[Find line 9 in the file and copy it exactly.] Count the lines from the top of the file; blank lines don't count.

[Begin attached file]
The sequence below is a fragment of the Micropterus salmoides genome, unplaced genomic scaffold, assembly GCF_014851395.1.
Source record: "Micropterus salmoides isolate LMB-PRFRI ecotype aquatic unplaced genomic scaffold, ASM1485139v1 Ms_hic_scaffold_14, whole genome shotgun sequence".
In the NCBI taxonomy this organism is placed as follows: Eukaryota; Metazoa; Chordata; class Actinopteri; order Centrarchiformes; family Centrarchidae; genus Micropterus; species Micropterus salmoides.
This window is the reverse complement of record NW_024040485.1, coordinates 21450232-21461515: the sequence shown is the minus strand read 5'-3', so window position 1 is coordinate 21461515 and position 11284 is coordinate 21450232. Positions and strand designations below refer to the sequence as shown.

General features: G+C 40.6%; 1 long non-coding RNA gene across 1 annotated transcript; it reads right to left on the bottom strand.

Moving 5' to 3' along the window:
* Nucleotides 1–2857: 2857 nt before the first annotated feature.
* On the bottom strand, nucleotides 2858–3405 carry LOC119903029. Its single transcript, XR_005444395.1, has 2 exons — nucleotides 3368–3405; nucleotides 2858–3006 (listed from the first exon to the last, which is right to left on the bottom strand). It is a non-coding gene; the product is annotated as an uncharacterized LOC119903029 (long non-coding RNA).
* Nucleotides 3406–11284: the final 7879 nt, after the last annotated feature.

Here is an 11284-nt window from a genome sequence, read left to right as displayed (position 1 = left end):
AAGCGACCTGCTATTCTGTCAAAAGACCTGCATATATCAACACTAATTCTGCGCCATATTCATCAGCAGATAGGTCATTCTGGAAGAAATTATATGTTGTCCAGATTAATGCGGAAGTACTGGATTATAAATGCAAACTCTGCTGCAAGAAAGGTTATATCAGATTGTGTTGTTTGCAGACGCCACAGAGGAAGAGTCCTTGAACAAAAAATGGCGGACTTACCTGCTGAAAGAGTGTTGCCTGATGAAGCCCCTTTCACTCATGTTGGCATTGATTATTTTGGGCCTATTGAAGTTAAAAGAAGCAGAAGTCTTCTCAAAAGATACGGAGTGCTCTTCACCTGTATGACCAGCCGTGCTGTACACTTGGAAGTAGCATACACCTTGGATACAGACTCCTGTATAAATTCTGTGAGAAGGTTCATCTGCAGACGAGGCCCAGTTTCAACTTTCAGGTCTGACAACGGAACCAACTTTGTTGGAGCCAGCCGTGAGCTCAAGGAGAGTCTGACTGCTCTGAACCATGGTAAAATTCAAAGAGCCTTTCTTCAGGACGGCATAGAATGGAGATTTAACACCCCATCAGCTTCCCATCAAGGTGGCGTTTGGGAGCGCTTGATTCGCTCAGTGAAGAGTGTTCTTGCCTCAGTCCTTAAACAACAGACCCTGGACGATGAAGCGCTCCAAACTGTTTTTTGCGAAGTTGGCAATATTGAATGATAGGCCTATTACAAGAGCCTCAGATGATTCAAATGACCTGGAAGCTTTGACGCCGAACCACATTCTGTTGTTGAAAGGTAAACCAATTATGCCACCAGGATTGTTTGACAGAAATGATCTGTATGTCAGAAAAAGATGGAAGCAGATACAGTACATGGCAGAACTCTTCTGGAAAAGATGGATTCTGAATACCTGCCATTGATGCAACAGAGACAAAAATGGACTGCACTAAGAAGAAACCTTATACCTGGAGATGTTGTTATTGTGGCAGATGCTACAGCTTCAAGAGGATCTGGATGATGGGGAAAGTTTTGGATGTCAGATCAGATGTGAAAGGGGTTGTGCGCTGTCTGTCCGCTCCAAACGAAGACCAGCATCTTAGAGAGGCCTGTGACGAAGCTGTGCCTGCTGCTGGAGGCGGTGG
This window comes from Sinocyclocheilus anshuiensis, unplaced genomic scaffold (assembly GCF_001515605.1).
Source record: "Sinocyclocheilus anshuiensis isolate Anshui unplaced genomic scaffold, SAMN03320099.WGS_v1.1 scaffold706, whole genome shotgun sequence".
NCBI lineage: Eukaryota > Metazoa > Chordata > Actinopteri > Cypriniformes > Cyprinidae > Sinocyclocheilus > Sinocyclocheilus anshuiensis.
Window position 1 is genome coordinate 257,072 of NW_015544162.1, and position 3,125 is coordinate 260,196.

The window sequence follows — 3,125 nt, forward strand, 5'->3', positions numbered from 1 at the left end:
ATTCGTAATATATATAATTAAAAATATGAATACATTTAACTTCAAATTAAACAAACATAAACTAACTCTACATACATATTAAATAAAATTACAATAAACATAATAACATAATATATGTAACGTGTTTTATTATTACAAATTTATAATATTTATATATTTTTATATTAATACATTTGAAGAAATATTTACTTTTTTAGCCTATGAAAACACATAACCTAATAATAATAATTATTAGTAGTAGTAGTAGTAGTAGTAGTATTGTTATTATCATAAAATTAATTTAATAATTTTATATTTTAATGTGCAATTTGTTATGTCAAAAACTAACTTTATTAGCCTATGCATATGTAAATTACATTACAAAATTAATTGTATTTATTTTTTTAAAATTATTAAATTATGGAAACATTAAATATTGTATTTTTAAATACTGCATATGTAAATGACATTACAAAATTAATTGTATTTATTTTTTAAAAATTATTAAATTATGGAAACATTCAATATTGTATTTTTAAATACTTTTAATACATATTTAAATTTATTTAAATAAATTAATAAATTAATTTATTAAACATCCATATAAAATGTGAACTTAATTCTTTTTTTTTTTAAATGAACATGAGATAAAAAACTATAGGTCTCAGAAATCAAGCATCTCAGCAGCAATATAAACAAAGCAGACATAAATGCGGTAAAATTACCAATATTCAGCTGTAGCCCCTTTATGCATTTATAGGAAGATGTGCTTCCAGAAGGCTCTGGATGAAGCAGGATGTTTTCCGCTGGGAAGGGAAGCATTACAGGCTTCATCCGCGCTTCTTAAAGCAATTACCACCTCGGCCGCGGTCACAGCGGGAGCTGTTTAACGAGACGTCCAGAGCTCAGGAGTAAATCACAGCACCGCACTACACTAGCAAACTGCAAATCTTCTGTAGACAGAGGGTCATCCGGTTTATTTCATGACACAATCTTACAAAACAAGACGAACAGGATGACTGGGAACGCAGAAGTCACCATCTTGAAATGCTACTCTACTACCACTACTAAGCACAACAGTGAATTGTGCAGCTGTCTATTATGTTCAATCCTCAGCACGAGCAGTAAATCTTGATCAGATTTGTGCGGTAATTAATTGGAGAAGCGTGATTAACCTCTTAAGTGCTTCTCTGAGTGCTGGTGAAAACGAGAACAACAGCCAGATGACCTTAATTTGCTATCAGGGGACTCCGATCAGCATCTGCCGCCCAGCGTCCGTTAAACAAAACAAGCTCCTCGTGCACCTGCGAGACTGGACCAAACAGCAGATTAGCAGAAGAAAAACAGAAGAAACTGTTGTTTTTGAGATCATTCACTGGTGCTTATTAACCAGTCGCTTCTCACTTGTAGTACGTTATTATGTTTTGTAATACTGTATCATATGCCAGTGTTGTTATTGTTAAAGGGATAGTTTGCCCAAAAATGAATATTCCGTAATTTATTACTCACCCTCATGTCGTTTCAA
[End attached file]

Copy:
* Nucleotides 3406–11284: the final 7879 nt, after the last annotated feature.